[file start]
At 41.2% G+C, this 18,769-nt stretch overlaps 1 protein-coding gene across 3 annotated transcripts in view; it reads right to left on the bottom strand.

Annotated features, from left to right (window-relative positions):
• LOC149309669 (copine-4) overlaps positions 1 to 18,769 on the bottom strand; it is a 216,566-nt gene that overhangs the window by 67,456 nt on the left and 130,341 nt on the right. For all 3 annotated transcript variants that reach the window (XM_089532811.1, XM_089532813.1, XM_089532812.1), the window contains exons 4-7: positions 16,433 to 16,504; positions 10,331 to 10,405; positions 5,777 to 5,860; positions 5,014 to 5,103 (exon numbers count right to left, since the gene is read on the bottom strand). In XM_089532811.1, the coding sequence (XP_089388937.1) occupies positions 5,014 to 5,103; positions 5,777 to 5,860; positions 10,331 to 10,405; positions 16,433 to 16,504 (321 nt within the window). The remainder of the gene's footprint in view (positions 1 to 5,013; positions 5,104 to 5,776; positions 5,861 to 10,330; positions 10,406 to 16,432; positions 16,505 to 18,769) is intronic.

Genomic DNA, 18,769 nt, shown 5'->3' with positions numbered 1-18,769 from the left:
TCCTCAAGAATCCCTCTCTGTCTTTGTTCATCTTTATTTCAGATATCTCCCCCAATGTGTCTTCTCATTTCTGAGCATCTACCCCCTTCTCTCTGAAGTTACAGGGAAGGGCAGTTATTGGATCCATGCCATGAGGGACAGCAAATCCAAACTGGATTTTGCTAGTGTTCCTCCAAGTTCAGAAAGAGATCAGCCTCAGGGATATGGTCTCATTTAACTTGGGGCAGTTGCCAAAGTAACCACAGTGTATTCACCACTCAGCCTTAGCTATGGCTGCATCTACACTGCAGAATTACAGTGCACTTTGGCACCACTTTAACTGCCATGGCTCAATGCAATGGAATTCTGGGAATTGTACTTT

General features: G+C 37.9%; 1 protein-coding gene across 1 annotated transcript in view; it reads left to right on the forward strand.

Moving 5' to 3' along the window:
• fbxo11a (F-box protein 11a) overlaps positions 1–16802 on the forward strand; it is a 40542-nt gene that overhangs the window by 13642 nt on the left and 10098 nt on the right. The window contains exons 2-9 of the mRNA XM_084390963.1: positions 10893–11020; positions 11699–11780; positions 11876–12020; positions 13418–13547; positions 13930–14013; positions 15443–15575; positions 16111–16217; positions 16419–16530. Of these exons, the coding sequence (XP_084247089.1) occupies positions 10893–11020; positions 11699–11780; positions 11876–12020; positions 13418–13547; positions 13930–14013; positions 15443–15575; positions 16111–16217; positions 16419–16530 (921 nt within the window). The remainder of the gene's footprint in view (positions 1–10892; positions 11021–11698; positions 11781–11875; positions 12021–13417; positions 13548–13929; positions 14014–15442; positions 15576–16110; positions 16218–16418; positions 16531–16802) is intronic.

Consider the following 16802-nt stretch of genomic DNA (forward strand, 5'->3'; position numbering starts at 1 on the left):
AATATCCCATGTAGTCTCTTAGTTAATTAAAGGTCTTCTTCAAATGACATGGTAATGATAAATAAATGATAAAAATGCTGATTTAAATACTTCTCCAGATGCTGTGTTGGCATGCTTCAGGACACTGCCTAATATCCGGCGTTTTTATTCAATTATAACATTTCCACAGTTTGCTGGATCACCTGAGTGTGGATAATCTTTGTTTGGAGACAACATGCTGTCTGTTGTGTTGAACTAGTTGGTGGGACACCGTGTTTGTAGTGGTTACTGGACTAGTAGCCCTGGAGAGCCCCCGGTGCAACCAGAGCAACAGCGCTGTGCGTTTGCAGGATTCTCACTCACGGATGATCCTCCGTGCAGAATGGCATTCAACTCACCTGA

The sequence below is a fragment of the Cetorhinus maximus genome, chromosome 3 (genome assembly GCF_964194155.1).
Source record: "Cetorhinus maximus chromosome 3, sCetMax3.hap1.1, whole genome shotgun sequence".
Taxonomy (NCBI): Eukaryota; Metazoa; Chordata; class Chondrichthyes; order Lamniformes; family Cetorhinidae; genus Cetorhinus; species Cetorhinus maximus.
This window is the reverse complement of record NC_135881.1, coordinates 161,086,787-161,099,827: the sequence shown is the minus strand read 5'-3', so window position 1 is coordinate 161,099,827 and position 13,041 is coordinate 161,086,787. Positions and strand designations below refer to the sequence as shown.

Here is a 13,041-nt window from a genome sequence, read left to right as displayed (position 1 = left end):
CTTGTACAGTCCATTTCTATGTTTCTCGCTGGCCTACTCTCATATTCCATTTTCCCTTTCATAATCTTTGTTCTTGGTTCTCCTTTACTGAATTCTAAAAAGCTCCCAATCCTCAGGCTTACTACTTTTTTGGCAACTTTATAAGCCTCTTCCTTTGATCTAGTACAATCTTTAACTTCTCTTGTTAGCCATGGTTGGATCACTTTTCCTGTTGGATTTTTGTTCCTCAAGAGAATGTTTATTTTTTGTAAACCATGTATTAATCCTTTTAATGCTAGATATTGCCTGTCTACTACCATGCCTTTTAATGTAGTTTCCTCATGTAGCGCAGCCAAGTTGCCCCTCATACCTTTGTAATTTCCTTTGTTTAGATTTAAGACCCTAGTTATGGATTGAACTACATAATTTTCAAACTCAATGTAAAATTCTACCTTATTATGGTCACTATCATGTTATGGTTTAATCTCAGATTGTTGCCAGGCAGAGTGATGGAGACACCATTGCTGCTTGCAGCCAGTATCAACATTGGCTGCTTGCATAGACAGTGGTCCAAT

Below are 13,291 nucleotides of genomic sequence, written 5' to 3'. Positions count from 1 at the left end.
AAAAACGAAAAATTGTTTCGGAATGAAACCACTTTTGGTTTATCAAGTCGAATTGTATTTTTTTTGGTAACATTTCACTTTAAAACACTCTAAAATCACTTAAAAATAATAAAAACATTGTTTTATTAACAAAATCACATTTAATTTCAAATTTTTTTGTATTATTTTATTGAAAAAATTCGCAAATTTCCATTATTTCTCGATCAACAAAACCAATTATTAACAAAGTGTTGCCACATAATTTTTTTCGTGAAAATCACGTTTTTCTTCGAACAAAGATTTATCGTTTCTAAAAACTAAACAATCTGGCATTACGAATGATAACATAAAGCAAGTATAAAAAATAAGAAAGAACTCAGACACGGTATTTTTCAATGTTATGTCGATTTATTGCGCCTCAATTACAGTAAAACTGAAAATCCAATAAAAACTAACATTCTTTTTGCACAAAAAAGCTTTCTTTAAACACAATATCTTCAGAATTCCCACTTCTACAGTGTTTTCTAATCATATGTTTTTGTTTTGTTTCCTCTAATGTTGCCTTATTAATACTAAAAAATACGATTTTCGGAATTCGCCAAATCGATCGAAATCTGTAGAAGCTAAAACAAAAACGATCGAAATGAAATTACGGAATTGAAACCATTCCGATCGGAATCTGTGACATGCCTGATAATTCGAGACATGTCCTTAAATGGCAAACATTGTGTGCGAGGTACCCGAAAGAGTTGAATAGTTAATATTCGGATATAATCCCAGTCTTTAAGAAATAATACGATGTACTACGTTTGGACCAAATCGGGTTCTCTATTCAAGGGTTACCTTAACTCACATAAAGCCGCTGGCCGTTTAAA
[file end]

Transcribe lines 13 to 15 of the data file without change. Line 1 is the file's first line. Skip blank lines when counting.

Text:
Taxonomy (NCBI): Eukaryota; Metazoa; Chordata; class Chondrichthyes; order Lamniformes; family Cetorhinidae; genus Cetorhinus; species Cetorhinus maximus.
This window is the reverse complement of record NC_135881.1, coordinates 161,086,787-161,099,827: the sequence shown is the minus strand read 5'-3', so window position 1 is coordinate 161,099,827 and position 13,041 is coordinate 161,086,787. Positions and strand designations below refer to the sequence as shown.

Here is a 13,041-nt window from a genome sequence, read left to right as displayed (position 1 = left end):